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The end of the summer 2016 has got a lot hotter with several “explosions” of the Note7, but how can a smartphone explode? Can any phone explode? At best, you probably know already that the most dangerous part of a phone is the battery, however we are going to see in detail how these cases could arise and also what safety measures need to be taken.

Can the battery of a smartphone explode?

The batteries that our smartphones currently use (and the majority of electronic devices too) and contain inflammable components. They are lithium batteries, both Li-ion and Li-Po. All batteries have a cathode and an anode (positive and negative), a substance which reduces and gives out electrons and another which oxidizes and collects them. This transfer is used to provide the smartphone with energy.

In all batteries, the cathode and the anode are separated by a membrane. If the cathode and the anode touch each other then they react chemically, and in the case of lithium batteries that reaction is very quick. It isn’t an explosion, but rather a very quick combustion. Luckily the battery doesn’t have sufficient fuel to explode violently but it will cause damage to anything within a radius of half a meter.

Batteries have three layers (cathode, membrane and anode) rolled up several times on themselves in such a way that the cathode and anode never touch. The problem arises when the membrane that separates them deteriorates or what is much worse, when it comes faulty from the factory as in the case of the Note7.

If the membrane that separates the cathode and the anode of the battery deteriorates, both of them will enter into contact and the battery will burn

All lithium batteries have a temperature control circuit. If the battery heats up above a certain temperature range then the circuit will stop it from charging. High temperatures damage the membrane and as soon as this lets the cathode and anode touch each other the combustion begins.

Can any smartphone ignite?

Our smartphones seem to be harmless objects but there is latent danger inside. In general, the cases of smartphone combustion are only a handful, counted in tens, whereas 1,400 million devices are sold each year (smartphone sales for 2015). So the probability that a smartphone will go up in flames is extremely low, almost the same as being struck by lightning.

So, are we in danger? Clearly not. But it is true that it can happen, however, in general, quality controls ensure that batteries are safe.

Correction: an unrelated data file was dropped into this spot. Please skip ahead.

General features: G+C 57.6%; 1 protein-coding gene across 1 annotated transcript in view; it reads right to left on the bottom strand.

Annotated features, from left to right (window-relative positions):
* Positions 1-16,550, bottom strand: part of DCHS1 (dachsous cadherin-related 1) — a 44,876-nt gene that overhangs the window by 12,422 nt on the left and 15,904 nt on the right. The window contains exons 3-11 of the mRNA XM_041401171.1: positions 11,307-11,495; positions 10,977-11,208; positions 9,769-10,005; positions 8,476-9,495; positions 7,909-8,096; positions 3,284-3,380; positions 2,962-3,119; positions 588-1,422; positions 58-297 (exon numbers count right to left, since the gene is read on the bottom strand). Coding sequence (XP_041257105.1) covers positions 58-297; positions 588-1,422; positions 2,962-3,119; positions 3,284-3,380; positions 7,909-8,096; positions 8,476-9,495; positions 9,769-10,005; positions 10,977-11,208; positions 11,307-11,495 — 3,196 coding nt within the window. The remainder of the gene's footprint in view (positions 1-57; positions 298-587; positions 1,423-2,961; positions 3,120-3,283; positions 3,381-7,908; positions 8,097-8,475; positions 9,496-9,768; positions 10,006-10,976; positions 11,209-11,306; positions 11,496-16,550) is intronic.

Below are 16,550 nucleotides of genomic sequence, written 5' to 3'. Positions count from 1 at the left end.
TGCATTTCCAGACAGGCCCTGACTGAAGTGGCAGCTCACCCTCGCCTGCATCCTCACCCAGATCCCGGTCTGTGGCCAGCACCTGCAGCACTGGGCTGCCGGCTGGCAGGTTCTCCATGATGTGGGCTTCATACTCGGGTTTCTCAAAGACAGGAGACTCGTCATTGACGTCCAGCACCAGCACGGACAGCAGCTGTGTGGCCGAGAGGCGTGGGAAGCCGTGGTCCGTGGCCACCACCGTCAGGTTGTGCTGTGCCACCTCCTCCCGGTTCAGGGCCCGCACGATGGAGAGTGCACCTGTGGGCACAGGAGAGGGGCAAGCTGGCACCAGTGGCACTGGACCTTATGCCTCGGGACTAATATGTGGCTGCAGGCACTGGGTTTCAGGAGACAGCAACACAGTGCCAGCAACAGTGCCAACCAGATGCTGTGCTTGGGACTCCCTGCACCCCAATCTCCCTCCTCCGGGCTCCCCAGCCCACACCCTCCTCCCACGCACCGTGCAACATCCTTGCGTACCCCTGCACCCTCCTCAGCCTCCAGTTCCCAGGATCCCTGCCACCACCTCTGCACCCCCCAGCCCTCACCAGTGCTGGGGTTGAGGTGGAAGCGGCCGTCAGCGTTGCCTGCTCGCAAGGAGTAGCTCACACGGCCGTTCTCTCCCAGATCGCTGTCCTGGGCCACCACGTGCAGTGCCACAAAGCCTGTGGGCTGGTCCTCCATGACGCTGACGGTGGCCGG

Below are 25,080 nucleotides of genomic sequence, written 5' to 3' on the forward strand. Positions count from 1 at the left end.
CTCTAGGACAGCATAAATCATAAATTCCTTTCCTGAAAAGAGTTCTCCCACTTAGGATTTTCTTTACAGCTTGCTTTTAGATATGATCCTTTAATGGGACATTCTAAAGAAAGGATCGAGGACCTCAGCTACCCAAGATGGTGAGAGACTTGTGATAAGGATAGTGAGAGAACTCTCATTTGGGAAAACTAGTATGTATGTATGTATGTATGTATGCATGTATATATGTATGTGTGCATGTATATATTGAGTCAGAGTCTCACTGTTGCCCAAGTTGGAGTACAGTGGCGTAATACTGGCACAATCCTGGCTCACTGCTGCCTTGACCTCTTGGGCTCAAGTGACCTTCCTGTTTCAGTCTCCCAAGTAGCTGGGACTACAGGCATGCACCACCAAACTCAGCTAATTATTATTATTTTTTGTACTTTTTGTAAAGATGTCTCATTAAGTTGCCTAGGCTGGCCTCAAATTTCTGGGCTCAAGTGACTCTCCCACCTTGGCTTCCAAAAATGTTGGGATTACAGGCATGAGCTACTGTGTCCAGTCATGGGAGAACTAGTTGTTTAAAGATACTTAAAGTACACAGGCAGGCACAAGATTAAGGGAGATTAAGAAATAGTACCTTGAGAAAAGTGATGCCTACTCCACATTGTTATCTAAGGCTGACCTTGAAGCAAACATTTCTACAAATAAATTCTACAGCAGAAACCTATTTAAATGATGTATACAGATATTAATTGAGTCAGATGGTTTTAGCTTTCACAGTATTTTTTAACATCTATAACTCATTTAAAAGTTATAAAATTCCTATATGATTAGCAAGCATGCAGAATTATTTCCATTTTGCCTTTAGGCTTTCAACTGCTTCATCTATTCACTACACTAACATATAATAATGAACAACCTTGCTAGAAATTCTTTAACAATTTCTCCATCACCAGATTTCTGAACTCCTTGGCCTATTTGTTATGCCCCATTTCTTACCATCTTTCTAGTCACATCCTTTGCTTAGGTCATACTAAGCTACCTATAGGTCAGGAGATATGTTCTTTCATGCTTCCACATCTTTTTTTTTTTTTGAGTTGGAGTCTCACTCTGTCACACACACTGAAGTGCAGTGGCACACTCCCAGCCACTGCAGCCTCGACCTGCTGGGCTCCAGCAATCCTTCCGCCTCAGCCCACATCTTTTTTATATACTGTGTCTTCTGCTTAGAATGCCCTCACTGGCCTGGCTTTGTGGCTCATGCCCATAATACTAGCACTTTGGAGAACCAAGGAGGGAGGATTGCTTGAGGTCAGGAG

If a manufacturer detects that a series of their batteries has some production fault, it will withdraw the devices immediately. Just as Samsung has stopped the distribution and withdrawn the faulty models of the Note7.

AndroidPIT Smartphone On fire
A swollen battery is literally playing with fire. / © AndroidPIT

Anyway, it’s always good to keep an eye on our batteries. We should make sure that they never exceed 60 degrees. If it starts to swell or deform it should be changed immediately. And what must never be done is pierce them with a sharp object as shown in the video above.

In cases like the Note7 in which the manufacturer acknowledges the mistake and orders the terminals to be returned, we should stop using the device immediately, not charge it again and follow the protocol that the manufacturer stipulates.

8 comments

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  • Samsung phones, in my experience, shut down if they start to overheat. Leave one in a car in the Summer and watch what happens when you come back to it. So It seems it would shutdown if it was a heat issue but hard to say. I'm not sure if other manufactures have this built-in.

  • With all the modern times we keep getting promised better and longer batterylife batteries but no one seems to come out with the finished battery, people are on there phones a lot more nowdays and think leaving there phones on charge while the sleep will make there batteries last longer, but it seems to damage the battery and cut down its batterylife and over heats as well, Galaxy phone users are somtimes happy with Samsung by offering the removable battery options, but with Apple not offering this and Samsung trying to gain iPhone users we have now lost this option on there Premium phones, Note 7 saga could have been solved a lot easier by offering this option and Samsung not losing so much money

  • Greg1100 2 months ago Link to comment

    They don't explode- they ignite when shorted out. Dodgy journalists writing for effect.

    • We've updated the article to make it clearer what it means when people talk about batteries exploding. Thanks for the feedback.

      • Greg1100 2 months ago Link to comment

        No worries Scott-- just getting fed up with newspapers saying that N7's are exploding. A bomb explodes- a phone gets really hot, ignites and burns, sometimes fiercely. You just got got in the way of some flak, lol. :-)

    • But if you seal the phone tightly like as in waterproof phones, then the combustion which generate gas will build up pressure inside the phone until it really does explode! That's why I prefer smart phones with user removable battery/ removable back. At worst case back will pop out and phone will start burning but there will be no explosion. with luck, battery will pop out too, so only battery will burn but phone will be salvageable!

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